Most people like a punt, but just where did the word originate from?

January 23, 2014 | by | 0 Comments

If the Republic of Ireland had not gone down the single currency route, would EuroMillions be called PuntMillions after its former currency – or would that have been far too confusing?

Probably, yes. Punt is one of those words that is spelt the same but can mean different things of which there are many examples… I believe they are called homographs!

For those of a scholarly bent, punt is more than likely to conjure up images of leisurely days as a student drifting down the River Cam in a rowing boat, while for rugby fans it is used to describe a kick downfield out of hand – something England’s Rob Andrew liked to do quite a lot in the 1980s/1990s.

People enjoying a punt along the River Cam in Cambridge

People enjoying a punt along the River Cam in Cambridge. This is just one of many uses for the word

It is also the term used for the indentation you get at the bottom of a wine or champagne bottle – something you are likely to encounter if you’re celebrating a windfall unless, of course, you prefer a ‘shot’…there I go again with those homographs. But for gambling types, whose weekly priority is to check EuroMillions results online, a punt is likely to refer to having a bet.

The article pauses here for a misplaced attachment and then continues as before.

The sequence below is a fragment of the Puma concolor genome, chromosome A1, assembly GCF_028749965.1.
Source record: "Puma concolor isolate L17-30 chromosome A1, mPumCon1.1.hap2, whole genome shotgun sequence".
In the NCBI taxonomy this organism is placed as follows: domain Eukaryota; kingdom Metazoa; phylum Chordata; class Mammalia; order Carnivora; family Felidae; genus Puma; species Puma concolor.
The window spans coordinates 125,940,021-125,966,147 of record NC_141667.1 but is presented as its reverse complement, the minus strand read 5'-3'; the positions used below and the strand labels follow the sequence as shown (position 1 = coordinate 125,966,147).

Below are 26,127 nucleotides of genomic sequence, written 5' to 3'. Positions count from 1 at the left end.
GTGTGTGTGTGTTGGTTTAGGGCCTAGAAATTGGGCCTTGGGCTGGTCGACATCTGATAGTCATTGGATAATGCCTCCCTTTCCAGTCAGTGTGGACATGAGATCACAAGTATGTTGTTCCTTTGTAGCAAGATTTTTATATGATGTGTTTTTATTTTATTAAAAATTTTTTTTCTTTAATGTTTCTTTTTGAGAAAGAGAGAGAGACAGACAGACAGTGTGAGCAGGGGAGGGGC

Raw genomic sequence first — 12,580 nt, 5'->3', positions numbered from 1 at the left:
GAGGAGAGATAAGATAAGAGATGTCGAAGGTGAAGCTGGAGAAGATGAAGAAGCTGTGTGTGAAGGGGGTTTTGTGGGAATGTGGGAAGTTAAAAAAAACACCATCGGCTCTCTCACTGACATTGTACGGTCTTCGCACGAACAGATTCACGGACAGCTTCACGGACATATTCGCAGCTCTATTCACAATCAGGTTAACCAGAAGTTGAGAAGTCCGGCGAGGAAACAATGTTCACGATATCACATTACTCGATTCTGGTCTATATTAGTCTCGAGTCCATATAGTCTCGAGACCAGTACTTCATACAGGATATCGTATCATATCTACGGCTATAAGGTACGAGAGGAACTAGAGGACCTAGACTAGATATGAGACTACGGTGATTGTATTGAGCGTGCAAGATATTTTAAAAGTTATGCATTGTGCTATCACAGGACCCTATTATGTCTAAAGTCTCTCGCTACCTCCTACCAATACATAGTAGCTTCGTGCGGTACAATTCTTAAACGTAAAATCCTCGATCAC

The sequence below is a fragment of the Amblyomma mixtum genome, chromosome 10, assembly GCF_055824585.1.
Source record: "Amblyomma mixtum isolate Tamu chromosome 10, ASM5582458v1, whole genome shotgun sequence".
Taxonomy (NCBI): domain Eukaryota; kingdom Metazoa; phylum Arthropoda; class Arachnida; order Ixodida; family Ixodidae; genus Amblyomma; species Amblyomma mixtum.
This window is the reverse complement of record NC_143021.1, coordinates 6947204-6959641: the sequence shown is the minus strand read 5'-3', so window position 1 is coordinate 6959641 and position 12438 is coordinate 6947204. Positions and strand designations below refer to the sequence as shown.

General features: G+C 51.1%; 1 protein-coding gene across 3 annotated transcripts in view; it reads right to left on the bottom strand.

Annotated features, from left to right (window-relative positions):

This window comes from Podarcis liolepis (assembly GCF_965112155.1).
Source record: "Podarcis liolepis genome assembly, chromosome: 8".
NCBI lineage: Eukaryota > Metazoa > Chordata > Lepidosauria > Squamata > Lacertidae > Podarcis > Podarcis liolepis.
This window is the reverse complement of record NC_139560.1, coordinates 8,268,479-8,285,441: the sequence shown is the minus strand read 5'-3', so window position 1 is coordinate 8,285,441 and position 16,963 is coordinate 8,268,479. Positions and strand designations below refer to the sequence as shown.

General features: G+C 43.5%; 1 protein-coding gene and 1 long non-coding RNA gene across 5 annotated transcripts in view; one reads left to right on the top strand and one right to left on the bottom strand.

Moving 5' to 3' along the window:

Common consensus suggests the word punt probably derives from pons, the Latin for bridge, whereas the explanation behind ‘punter’ – the name given to someone having a bet – is a little more convoluted. According to Yahoo Answers it has interesting and disputed origins.

In the sense of a gambler it is traced back to 1706, referring to a style of play in a card game. The Oxford English Dictionary becomes fairly cautious at this point, but acknowledges that one theory is that the word derives from the same root as the word ‘point’. Presumably from the action of pointing for another card (which in blackjack for example is to indicate a willingness to ‘take a risk’).

One thing is certain: if you do win the EuroMillions, talk of being rich will have nothing to do with describing the thickness of the gravy on your Sunday roast and everything to do with the money in your bank account.

Category: News

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